In 1990, Deion Sanders finally shifted to the major league and debuted on the New York Yankees, but he would only play one year with the team before eventually signing with the Atlanta Braves, who he played with from 1991 to 1994. While he missed the postseason with the Braves because of an NFL contract clause, Sanders later reworked his contract with the Falcons to allow him to do so for future seasons.
1992 saw Deion Sanders head to the World Series with the Atlanta Braves, but unfortunately the team did not win against the Toronto Blue Jays. By 1994, Sanders was traded to the Cincinnati Reds where he played for just one year before then being traded again to the San Francisco Giants in 1995. Ironically, he returned to the Cincinnati Reds in 1997 and then again in 2001. Meanwhile, he held a minor league contract throughout the 1990s with the Toronto Blue Jays. Eventually, at the request of insiders at both the MLB and NFL to focus on one sport, Sanders retired from baseball and concentrated on football.
An Enduring Football Career
Deion Sanders initially entered the NFL after being drafted by the Atlanta Falcons in the 1989 NFL Draft as a cornerback. He played for the team until 1994, during which time he scored 10 touchdowns. Additionally while with the Falcons, he led the league in kickoff return yards, yards per return and kick returns for touchdown.
In 1994 he signed with the San Francisco 49ers and in his debut season with the franchise, he had one of his best seasons earning six interceptions. He was later voted as NFL Defensive Player of the Year in 1994. That season also saw him and the 49ers head to Super Bowl XXIX where they beat the San Diego Chargers. This was Deion Sanders’ first championship ring.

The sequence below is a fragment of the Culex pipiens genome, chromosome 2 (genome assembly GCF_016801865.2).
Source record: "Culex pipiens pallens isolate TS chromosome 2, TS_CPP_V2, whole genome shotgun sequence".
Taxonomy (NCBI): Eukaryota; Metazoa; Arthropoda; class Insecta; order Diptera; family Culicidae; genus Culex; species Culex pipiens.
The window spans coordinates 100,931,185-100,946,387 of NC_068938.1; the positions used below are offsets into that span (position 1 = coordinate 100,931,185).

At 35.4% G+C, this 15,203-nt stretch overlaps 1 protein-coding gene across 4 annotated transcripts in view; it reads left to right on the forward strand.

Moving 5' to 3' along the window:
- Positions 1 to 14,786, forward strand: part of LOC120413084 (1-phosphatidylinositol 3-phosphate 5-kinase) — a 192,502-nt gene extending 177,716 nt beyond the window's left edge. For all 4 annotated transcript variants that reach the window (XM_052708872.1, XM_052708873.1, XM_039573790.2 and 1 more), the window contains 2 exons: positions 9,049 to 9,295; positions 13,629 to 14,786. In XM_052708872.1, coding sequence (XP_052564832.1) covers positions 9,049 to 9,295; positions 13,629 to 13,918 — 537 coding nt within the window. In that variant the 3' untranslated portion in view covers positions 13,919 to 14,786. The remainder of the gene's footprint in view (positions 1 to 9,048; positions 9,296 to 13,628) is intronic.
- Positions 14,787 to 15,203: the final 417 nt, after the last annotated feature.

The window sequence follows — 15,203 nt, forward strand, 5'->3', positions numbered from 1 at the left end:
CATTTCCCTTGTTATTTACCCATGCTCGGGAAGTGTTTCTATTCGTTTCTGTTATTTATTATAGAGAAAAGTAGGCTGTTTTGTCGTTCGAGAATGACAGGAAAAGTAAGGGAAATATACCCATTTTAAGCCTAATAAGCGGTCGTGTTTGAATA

A year later, Deion Sanders signed with the Dallas Cowboys with a record-making contract for its time. He agreed to a seven-year contract for $35 million with a $12.999 million signing bonus, making Sanders the highest-paid defensive player in the NFL at that time. In his first year with the Cowboys, Sanders again headed to Super Bowl (XXX) where Dallas won — his second championship win and a back-to-back victory for him.
After four additional seasons with the Dallas Cowboys, Sanders was released from his contract and signed to the Washington Redskins (now Commanders) who offered a seven-year deal for $56 million. However, he only played one year with them and opted to retire in 2001. Yet, by the end of 2002 Sanders decided that retirement was not for him and wanted to play again. In 2004, Deion Sanders opted to sign with the Baltimore Ravens for a one-year deal. Ultimately, he played two seasons and retired for good in 2006.
Deion Sanders’ Post-Athletic Career